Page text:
Maths teaching 'pitched too low for pupils'

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The Independent Online
MATHS TEACHERS in the first year of secondary school are pitching their lessons too low for the pupils, Government inspectors report today.

Overall, the inspectors say that their observations of more than 7,000 lessons last year show that the national curriculum is continuing to raise standards in English, science and maths. But, they say, 'much of the design and technology work was undemanding and standards were low'. Many teachers still seemed 'uncertain' what the subject entailed.

Technology is being reviewed by ministers and the inspectors argue that 'there is an urgent need for a sustained and systematic programme' of in-service training on the national curriculum.

Quality of writing was the weakest aspect of English, 'especially with regard to drafting and spelling'. Inspectors found some evidence that curriculum pressures meant pupils spent less time writing. Poor standards 'were strongly associated with schools where language policies and co-ordinators for English failed to give a clear lead about the teaching of Standard English'. Little drama was being taught in primary schools. Infant teachers were spending more time on the use of letter sounds to help children work out words, but the quality of such phonics teaching varied widely.

Once children had a basic grasp of literacy, 'there was a tendency to regard them as launched on reading and for teachers to become less rigorous than they should have been about ensuring the pupils were guided to read increasingly challenging literature and non-fiction material'. Teaching of more advanced reading skills 'was not sufficiently thorough' for junior school pupils.

Poetry lessons for secondary pupils sometimes 'foundered because of vacuous material, or lack of confidence or knowledge on the part of the teacher'. Teachers were too often choosing 'contemporary teenage fiction that was undemanding and failed to provide a nourishing diet'.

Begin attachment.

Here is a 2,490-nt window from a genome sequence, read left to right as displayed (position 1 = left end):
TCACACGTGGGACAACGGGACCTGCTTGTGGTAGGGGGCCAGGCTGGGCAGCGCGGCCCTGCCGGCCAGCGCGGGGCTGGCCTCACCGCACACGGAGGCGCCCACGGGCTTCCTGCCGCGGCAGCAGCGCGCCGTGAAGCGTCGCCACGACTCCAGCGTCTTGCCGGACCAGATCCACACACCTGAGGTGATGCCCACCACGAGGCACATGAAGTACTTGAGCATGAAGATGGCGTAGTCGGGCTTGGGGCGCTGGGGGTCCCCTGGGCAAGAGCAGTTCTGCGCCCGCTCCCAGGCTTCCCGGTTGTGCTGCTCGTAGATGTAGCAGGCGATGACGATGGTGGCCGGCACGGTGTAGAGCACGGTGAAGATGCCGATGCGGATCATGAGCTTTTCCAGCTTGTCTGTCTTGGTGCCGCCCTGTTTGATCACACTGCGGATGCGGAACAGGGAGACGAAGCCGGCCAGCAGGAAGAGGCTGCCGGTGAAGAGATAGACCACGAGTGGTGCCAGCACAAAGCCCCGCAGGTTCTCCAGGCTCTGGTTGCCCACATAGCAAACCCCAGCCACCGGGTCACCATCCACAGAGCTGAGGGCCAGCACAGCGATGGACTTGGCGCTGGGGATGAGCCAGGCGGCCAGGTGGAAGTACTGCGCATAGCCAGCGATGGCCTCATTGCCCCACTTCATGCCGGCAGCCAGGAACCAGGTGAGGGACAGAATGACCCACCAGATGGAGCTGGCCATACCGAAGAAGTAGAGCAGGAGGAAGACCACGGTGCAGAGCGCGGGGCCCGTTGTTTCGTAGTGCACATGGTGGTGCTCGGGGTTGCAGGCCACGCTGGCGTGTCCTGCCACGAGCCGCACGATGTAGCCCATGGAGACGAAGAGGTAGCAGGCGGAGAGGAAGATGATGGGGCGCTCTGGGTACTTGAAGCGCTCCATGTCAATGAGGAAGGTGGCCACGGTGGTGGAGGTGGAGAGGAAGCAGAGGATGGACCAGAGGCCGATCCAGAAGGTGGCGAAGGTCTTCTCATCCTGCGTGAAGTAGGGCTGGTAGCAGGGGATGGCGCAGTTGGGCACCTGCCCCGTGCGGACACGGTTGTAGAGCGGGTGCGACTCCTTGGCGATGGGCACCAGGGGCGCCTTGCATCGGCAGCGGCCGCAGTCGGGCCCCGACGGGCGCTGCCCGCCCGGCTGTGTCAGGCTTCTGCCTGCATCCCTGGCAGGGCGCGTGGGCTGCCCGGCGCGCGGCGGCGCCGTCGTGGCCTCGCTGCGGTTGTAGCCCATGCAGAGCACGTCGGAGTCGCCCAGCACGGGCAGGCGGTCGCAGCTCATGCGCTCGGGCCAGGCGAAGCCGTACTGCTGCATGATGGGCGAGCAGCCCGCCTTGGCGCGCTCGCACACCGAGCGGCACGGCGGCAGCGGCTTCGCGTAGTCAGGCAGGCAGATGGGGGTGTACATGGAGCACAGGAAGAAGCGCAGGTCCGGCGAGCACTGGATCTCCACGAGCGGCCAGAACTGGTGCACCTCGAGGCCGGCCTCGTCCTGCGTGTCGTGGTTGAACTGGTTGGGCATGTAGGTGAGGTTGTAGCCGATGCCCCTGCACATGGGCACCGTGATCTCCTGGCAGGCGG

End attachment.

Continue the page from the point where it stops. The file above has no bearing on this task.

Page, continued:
In maths, inspectors found that about a third of lessons were unsatisfactory in some way. In infant classes about a quarter of the more able pupils were 'engaged in tasks which were too easy for them', while the less able quarter were not being set the right work for their ability. In about half of the schools visited there was 'excessive use of individualised learning', with too little exposition from the teacher and too much uncritical use of commercial maths schemes. Mental and calculator skills were weak.

The biggest problem was that more than 40 per cent of pupils in their first year of secondary school were being given work that was too easy for them, or which they had covered before at primary school. Inspectors blame a lack of confidence in the reports passed from primary to secondary school.

In science, inspectors found that schools were increasingly setting pupils in groups according to their ability. More able pupils were doing well in such groups, but less able pupils were not being so well taught.

Four Ofsted reports on the third year of the national curriculum, Key Stages 1, 2 and 3, in science, maths, English and technology; HMSO; pounds 3.50 each.

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